Decision making while poor can involve being forced to choose between two important expenses with the knowledge that you can only cover one. Food or electricity? Rent or garbage bill? Water or phone? Copay for the doctor’s office or transit pass so you can get to work? Car insurance or parking tickets? While many people are familiar with constant demands on their finances, people in the middle classes can generally handle these needs routinely as they come up; pay it off, move forward, maybe shift the budget around a little to accommodate unexpected expenses. When you are poor, even five dollars more or less can make a huge difference in your life.

The role that poverty plays as a looming shadow in the lives of many people is often discounted. To be poor is to make decisions solely on the basis of money, sometimes in the active knowledge that they are bad decisions but that they are also the only choice; this raises questions about the nature of whether they are truly decisions, or could be more accurately termed forced sacrificial moves. And to have been poor is to fear poverty again, to attempt to pull yourself out of harmful set habits that you recognise, but don’t necessarily know how to address, because you’ve never known anything but finance-induced decision making.

Is the money there? Spend it, quickly, before it slips away. Address immediate needs as they arise, because everything is a right-now crisis, and try not to think about the future. If the car breaks down, hope that it’s an easy fix, because the thought of buying a new one is insurmountable right now. If you can’t fix it, buy another old clunker even though you know it’ll break down too, because it’s all you can afford. Or search for a new job that will let you take transit, and hope that you don’t end up short on bus fare at the end of the month in that awkward period when all the money’s gone out and nothing has come in yet.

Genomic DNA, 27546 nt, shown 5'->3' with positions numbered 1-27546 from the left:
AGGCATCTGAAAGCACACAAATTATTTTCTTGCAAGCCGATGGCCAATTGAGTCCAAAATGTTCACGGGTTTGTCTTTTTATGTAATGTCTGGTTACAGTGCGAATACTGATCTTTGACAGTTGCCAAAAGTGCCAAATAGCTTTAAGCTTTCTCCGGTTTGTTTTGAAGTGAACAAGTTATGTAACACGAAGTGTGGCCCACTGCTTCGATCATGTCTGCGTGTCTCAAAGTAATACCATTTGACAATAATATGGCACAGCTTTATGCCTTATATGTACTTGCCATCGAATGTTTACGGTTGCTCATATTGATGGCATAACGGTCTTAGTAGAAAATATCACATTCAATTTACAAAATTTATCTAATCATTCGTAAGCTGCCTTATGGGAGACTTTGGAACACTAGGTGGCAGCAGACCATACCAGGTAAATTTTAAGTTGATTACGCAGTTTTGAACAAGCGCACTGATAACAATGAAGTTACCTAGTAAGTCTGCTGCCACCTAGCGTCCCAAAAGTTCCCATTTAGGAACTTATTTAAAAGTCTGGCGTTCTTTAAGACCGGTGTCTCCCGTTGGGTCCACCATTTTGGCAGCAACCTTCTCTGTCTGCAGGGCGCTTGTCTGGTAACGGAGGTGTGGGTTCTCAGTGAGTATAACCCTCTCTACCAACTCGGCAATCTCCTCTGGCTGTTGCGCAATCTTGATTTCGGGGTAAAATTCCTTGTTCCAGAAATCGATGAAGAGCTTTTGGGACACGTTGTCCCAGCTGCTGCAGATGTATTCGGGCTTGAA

S.E Smith (via belcanta)

All true.

See also the Sam Vimes Theory of Boots

(via snoozingcat)






im seeing a lot of stuff about andreja pejic on my dash so just a reminder that she’s anti-black and has unapologetically used the n slur and has DEFENDED her use of it

Oh crap

oh thats unfortunate :(


natasha’s ride in age of ultron- and the first new still from the upcoming avengers movie.

meet the blogger


  • name: Nix
  • eye color: brown
  • hair style/color: dark brown, long (tapers to waist length), wavy (2B+ and messy on a good day), bangs to the left and a white streak on the right
  • height: 162 cm
  • clothing style: Ariel/Marvel/band/fandom t-shirts over some kind of bright-colored tank top peeking out at the bottom; some kind of black/gray pants; and chucks. just tank tops and boxers as often as I can get away with it.
  • best physical feature: hair?


  • your fears: arthropods, loud noises, pregnancy/birth, certain things my OCD likes to play on repeat
  • your guilty pleasure: Lana del Rey, The Big Bang Theory, Lockup (original recipe or Raw, though I feel like those shows have some value as cultural studies), certain ships/kinkmemes
  • ambitions for the future: AAS in Deaf Communication Studies: Interpreter Education and a better goddamn job


  • your first thoughts waking up: hit snooze, cuddle dogs
  • what you think about most: fandom junk and food and hot babez
  • what you think about before bed: see above
  • you think your best quality is: knowing whether to give a fuck or not and how much of a fuck to give


  • single or group dates: no
  • to be loved or respected: I know too many shitty superficial people who think outside-world criteria for respect (grades, income, career prestige) should be the same criteria for respect in intimate interpersonal relationships
  • beauty or brains: brains, cus those tend to last longer, although I don’t just mean intelligence. brains = personality/all that other stuff that makes someone who they are and makes them a good person and compatible with you. intelligence shouldn’t be valued over everything else
  • dogs or cats: dogs


  • lie: less than I used to. it’s a survival tactic
  • believe in yourself: ? hwat
  • believe in love: I’m not sure what this question is asking. I’m some kind of aromantic so there’s that
  • want someone: no


  • been on stage: plays in gradechool, dance recitals as a little kid and in college
  • done drugs: yes
  • changed who you were to fit in: not changed, but you kind of have to fake it a lot if you’re queer


  • favorite color: all of them. kelly green
  • favorite animal: dogs, bats, ball pythons, pigs
  • favorite movie: The Little Mermaid, Cap 2, Rocky Horror, The Godfather, Pacific Rim
  • favorite game: Super Mario Bros 3


  • day your next birthday will be: 10/31/14
  • how old will you be: 29


Supermodel Andreja Pejić gives Laverne Cox a shout out while officially coming out as a transgender woman. x